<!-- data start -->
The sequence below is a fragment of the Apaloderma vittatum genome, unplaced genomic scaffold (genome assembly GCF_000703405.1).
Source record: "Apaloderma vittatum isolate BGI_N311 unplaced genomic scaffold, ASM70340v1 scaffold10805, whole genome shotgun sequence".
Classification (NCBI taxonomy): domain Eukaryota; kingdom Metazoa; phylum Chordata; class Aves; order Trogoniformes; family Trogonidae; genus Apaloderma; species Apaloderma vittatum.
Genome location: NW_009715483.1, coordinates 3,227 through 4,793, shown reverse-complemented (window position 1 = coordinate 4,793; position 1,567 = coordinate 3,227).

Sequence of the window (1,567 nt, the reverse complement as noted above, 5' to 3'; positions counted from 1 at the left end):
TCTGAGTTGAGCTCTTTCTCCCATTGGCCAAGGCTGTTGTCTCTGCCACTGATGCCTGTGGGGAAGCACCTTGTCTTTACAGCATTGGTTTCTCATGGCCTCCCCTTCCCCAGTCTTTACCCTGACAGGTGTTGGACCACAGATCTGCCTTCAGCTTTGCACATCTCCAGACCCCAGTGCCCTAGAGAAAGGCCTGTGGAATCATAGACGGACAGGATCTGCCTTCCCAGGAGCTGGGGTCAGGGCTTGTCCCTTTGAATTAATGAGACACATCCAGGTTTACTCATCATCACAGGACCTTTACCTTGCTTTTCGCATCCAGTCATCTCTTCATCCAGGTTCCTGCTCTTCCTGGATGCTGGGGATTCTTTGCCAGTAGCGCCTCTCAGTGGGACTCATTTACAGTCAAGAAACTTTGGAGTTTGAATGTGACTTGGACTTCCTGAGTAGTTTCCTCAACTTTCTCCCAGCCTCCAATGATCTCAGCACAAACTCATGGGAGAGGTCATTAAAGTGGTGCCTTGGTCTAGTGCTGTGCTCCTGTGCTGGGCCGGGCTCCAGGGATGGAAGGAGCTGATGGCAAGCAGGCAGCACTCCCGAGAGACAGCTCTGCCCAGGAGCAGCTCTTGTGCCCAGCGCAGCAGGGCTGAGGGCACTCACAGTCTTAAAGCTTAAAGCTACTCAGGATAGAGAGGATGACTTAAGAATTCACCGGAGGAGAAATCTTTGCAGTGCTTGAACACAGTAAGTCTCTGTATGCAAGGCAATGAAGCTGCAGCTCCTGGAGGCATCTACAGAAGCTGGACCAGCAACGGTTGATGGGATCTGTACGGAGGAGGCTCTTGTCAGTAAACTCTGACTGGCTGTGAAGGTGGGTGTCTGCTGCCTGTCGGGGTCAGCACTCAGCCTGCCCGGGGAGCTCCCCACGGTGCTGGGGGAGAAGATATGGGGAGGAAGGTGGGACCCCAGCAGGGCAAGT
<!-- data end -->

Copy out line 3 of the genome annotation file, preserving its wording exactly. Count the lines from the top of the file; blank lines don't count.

Classification (NCBI taxonomy): domain Eukaryota; kingdom Metazoa; phylum Chordata; class Aves; order Trogoniformes; family Trogonidae; genus Apaloderma; species Apaloderma vittatum.